Shackled and handcuffed. Forced to strip naked in front of a stranger. Advocates are urging the Department of Juvenile Services to end the routine shackling and strip searching of youth, practices they say leave a lasting impact on children who often have histories of trauma. According to the Department of Juvenile Services, two-thirds of youth are in facilities that prohibit mechanical restraints and strip searches. But some young people, deemed low-risk enough to go home for the weekend, are shackled for transportation and face a strip search upon their return. Are these procedures necessary to ensure the safety of both youth and staff? Could alternative methods maintain security without dehumanizing young people?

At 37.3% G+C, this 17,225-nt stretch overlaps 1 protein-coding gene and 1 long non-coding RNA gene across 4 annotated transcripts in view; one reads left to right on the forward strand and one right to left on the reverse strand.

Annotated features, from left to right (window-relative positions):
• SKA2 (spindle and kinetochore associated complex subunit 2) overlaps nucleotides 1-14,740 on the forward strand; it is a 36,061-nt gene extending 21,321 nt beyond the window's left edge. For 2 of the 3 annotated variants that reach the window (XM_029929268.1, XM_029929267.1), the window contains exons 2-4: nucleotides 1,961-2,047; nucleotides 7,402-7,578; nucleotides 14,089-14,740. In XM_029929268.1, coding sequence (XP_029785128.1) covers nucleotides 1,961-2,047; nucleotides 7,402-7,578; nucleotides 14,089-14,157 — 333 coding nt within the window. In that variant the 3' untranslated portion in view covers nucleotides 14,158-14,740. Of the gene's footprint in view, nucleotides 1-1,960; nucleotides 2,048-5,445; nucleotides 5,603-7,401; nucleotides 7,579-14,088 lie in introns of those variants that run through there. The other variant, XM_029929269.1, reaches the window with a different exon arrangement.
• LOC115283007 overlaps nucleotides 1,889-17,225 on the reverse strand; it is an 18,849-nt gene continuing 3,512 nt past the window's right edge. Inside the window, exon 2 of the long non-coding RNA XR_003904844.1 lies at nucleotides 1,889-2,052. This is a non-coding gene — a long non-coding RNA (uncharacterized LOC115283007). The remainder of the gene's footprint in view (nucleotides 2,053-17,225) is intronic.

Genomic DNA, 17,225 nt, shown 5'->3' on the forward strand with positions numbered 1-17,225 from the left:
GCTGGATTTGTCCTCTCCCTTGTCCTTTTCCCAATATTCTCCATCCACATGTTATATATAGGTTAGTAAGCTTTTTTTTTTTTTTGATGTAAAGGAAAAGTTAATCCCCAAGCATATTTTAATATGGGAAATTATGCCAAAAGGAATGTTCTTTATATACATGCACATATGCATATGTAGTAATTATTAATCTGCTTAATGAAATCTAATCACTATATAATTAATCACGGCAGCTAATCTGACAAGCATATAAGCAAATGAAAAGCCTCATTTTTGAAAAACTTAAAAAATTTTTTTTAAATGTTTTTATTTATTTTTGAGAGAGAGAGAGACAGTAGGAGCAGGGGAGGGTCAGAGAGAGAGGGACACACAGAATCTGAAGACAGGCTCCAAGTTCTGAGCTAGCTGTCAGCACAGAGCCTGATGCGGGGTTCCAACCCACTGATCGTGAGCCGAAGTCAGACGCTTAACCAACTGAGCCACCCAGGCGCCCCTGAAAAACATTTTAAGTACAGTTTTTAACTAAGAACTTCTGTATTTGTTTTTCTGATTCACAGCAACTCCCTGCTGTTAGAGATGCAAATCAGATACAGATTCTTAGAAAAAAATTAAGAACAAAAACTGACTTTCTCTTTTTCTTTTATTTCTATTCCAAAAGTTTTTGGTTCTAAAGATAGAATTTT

Our guests: Nick Moroney, director of the Maryland Juvenile Justice Monitoring Unit; Melanie Shapiro, chief attorney for the Baltimore Public Defender's Juvenile Court Division; Audra Harrison, director of the Office of Public Information for the Department of Juvenile Services; Sue Esty, legislative and political director for AFSCME Council 3.